One of the mysteries of the English language finally explained.
A mischievous or playful act; a trick.
practical joke, joke, prank, jape, stunt, antic, caperView synonyms
- ‘No longer did he smile and laugh as she performed cantrips and illusions, now he frowned, despising all magic, therefore despising her, she being a student of the magic arts.’
- ‘As the cantrip for detecting magical aura levels finished, the usual tingling feeling came into his body, and instantly escalated.’
- ‘Small, everyday cantrips, often considered party tricks by the more learned members of their race, are taught to whelplings, things like lighting a small fire, conjuring a cooling breeze, and the such.’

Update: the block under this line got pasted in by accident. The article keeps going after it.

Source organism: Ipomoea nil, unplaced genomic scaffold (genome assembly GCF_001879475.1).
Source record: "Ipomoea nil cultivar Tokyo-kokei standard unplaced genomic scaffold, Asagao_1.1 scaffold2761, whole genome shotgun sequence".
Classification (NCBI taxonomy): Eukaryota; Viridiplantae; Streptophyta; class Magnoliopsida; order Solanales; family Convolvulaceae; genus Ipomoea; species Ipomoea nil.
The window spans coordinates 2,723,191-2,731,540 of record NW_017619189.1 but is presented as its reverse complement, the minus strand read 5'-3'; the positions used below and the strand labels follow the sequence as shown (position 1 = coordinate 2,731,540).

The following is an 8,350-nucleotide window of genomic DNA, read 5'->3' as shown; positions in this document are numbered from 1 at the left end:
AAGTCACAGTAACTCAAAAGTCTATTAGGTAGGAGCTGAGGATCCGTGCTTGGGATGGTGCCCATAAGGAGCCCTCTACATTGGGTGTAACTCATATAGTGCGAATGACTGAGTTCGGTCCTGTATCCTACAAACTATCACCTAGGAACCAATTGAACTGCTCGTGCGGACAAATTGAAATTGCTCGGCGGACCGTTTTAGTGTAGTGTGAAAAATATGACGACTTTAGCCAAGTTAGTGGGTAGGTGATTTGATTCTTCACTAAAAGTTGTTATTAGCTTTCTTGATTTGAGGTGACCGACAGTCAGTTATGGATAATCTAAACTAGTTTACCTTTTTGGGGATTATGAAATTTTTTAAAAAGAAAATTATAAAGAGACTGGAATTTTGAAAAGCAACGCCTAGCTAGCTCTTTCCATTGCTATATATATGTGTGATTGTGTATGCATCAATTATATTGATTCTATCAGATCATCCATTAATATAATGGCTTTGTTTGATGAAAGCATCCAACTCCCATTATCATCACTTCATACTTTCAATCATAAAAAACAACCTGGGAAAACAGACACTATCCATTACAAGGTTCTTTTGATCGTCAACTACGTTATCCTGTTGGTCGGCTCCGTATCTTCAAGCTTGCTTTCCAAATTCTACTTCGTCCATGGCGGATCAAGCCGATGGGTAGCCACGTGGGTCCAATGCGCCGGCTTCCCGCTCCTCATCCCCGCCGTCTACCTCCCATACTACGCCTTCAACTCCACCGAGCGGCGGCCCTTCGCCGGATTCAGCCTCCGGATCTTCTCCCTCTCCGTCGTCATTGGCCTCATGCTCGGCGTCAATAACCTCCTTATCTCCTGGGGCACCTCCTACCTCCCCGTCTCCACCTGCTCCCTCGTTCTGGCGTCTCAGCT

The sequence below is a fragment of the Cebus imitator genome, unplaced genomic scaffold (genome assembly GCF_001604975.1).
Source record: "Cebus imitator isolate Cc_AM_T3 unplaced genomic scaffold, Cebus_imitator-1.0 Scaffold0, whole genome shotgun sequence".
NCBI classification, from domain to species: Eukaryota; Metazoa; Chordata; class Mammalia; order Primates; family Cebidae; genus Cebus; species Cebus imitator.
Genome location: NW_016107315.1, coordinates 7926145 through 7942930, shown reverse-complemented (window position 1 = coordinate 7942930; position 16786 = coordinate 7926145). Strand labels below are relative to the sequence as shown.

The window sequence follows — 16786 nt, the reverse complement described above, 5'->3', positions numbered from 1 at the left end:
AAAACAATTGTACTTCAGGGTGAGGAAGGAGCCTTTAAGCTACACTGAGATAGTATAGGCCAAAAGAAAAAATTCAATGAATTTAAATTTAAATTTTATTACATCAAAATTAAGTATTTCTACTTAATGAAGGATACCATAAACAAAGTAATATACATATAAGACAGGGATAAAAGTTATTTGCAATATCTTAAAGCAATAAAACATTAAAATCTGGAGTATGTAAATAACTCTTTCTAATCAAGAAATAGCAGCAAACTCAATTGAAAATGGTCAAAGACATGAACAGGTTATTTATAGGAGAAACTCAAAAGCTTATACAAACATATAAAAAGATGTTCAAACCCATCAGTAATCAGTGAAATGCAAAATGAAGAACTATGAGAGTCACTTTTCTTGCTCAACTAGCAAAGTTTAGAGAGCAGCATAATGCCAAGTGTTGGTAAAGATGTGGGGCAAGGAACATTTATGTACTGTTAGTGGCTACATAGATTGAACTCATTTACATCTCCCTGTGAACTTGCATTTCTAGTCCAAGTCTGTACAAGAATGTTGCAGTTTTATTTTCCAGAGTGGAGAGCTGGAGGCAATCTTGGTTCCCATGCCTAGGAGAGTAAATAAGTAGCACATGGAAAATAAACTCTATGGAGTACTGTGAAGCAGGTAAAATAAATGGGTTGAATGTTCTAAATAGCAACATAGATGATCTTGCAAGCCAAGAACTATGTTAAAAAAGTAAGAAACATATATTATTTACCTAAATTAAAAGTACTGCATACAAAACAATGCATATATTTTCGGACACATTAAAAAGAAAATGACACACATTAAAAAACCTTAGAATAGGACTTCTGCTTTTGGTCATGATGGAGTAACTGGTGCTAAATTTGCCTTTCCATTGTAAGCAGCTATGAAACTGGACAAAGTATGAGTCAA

- ‘Jinx liked that, because there was something reassuring in the countless little cantrips and tricks, so unlike anything he had known.’
- ‘My training isn't finished and most of my spells are weak cantrips.’
Late 16th century (also in the sense ‘witch's trick’): of unknown origin.
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